If you really want to talk about full throttle – nobody gives it to you nightly like Nitty. Unfortunately, his squad, Birdies’ Revenge, couldn’t bring home their second straight championship but Nitty put up 29 points, seven rebounds, and 6.4 assists per game. He also decided to give professional basketball a try this past year and won the NBL Canada’s Newcomer of the Year, averaging 20 points per game, 9.8 rebounds, and 5.8 assists. He’s used to facing players with names though; he does it every week in The Drew and it hasn’t phased him one bit.
“To be honest, I don’t think about big name players. Once we are all on the court, everybody is just an obstacle. So, when I’m on the court, I just give the game 110%,” he said. Nitty is obviously a player who does it for his city and because he has so much love for the game and the sport – it means more to him than just awards and viral highlights. The sentiment echoes a lot of what James Harden mentioned in his interview with us a few weeks ago.
“It humbles me. A lot of guys get caught up because they have an NBA jersey on, they play in front of big crowds, but just being able to go back home and have the people of my city come and watch me play, it means everything,” he said on the joy he gets from playing in The Drew. “I owe it to the city, and that’s why I continue to come every single year and compete like I’m that 16 or 17-year old kid again.”
Legacy of The Drew
But this is part of the lasting legacy of The Drew – nothing outside of your game really matters. You play for pride, for passion, for that feeling you had when you were playing the game as a teenager. It’s grown so much and in so many ways over the last decade or so, but it’s kept its core values intact.
“This season was unique, because it was the season of the underdog,” started Drew League senior reporter Lauren A. Jones. “In my seven seasons covering the Drew, the focus has been on the dynamic between NBA players who grew up in the league and players who have just grown up loving the game. The emergence of young talented players like Kevin Porter Jr. and Kyree Walker during the regular season made for a great new storyline. The platform three-time Drew League MVP Frank “Nitty” Sessions has built for himself through his multiple 40-point performances, or how people were on notice with the show former Boston Celtic point guard Jonathan Gibson put on full display even throughout the playoffs. The teams that made it to the end upset teams that have dominated this league since its inception like LAUNFD. It was truly riveting to see Coach Keion Kindred, Chuck Garcia, Jonathan Gibson, and company be left standing at the end with their first Drew League championship under their belt.”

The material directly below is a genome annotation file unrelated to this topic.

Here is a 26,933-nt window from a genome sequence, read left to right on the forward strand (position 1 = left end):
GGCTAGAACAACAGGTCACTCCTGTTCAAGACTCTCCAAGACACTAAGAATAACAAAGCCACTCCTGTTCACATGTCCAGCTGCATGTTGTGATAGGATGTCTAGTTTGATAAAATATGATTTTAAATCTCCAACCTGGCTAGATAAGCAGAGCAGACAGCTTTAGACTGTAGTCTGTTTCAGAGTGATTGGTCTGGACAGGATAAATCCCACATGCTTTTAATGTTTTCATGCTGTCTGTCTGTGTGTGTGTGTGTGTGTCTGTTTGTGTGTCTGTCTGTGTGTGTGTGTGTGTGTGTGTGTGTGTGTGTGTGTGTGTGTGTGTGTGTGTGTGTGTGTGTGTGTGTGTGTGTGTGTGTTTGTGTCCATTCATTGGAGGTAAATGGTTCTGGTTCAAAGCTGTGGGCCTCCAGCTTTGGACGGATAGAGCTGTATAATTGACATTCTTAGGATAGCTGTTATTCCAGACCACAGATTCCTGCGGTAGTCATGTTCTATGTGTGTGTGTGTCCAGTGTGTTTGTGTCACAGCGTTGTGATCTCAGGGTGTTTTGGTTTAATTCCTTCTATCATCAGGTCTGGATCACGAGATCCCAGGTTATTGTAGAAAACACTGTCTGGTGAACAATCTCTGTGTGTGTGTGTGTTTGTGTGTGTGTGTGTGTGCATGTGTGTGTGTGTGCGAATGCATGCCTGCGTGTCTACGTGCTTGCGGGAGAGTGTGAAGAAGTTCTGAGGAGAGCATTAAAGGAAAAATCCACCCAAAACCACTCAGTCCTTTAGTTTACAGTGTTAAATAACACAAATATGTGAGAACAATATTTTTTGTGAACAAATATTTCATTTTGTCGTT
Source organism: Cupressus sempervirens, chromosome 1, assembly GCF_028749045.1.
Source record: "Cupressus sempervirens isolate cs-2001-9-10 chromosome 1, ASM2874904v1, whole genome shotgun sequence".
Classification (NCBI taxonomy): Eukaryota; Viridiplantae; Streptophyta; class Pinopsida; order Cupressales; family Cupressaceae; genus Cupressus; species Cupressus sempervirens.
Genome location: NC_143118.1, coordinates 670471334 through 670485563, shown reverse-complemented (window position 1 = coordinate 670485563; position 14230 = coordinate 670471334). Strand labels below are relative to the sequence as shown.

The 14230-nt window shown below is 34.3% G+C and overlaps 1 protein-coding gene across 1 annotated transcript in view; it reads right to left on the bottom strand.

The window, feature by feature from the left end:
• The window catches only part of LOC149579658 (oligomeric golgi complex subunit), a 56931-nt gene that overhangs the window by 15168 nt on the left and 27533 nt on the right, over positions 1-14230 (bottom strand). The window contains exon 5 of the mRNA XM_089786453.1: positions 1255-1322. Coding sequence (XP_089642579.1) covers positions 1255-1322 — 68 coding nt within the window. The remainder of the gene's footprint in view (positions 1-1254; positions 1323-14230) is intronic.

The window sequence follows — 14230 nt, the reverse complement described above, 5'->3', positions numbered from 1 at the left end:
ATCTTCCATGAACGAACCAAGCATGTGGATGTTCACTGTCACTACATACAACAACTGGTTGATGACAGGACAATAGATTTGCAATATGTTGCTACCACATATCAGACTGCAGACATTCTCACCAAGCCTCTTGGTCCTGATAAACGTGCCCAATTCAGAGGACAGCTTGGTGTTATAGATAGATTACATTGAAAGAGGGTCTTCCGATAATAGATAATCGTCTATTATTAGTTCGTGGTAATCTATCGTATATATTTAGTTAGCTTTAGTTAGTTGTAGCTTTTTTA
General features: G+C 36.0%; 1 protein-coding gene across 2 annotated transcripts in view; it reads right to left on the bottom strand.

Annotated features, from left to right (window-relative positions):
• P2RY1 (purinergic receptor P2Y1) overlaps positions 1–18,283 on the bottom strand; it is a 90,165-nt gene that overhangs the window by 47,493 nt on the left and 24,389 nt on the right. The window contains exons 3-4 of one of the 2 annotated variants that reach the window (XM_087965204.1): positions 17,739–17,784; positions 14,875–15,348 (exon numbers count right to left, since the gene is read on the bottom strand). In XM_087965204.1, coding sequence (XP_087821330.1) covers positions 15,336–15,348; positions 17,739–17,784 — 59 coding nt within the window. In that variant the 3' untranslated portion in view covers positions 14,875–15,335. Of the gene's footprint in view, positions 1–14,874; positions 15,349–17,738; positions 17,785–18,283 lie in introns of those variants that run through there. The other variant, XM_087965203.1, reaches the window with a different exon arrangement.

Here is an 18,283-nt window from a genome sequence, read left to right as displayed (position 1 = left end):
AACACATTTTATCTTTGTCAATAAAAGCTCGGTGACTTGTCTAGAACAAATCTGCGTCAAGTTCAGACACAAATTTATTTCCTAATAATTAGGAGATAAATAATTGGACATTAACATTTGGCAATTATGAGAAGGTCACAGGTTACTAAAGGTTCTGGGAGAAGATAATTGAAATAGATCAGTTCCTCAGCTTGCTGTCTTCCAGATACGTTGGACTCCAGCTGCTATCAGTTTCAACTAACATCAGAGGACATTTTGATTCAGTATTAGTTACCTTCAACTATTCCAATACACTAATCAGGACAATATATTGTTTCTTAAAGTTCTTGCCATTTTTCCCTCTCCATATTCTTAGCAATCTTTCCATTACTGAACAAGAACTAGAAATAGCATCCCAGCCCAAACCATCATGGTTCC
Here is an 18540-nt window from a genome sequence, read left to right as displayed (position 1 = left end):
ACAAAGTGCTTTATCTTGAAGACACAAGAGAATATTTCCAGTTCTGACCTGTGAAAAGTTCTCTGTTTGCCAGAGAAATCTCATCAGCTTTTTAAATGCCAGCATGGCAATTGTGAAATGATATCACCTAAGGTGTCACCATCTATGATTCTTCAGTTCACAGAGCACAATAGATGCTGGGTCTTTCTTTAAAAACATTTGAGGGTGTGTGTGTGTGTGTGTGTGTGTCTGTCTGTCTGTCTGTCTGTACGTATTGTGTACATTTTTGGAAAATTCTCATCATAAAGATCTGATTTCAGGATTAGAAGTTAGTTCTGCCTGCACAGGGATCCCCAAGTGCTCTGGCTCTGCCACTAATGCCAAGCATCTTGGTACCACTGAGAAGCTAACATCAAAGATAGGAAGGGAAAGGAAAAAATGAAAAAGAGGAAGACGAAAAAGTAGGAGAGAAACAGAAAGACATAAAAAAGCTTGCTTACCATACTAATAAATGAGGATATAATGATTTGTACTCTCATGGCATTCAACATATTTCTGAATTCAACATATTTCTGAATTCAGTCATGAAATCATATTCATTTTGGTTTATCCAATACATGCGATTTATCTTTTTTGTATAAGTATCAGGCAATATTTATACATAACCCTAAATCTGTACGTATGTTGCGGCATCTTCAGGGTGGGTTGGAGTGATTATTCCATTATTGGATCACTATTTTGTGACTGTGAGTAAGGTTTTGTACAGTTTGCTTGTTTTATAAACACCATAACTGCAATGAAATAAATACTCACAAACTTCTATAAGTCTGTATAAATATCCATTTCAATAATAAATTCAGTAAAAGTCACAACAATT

The Drew just keeps on expanding – and every year there’s a new outcome. Not just about who wins on the court but the infusion of pop-culture, as well. Frank Nitty plays on a team with one of hip-hop’s biggest names, The Game, and isn’t sidetracked by any of the headlines that can come with that. In an interview with fellow Compton-rapper YG, he spoke about how he is interested in coming to play in The Drew next year. Nitty was all-ears saying about The Drew – “come on down! That’s the best part, anybody can play!”
In NBA LIVE 19, you’ll get the chance to hop on the court, too, and create your legacy the same with Nitty has through the years. It doesn’t matter whether you’re posted up with La Raza playing in the background or just trying to hoop, this court is for the cats who don’t do button-up shirts or drive Maybachs – this is The Drew, show up with your A-game. You’ll play against the best, but you’ll also work your butt off to be the best and show the city what you’re made of. You’re on the west coast now, better come correct! To live and die in L.A., it’s the place to be.
- Rahul Lal (Follow Rahul on Twitter @rlal95)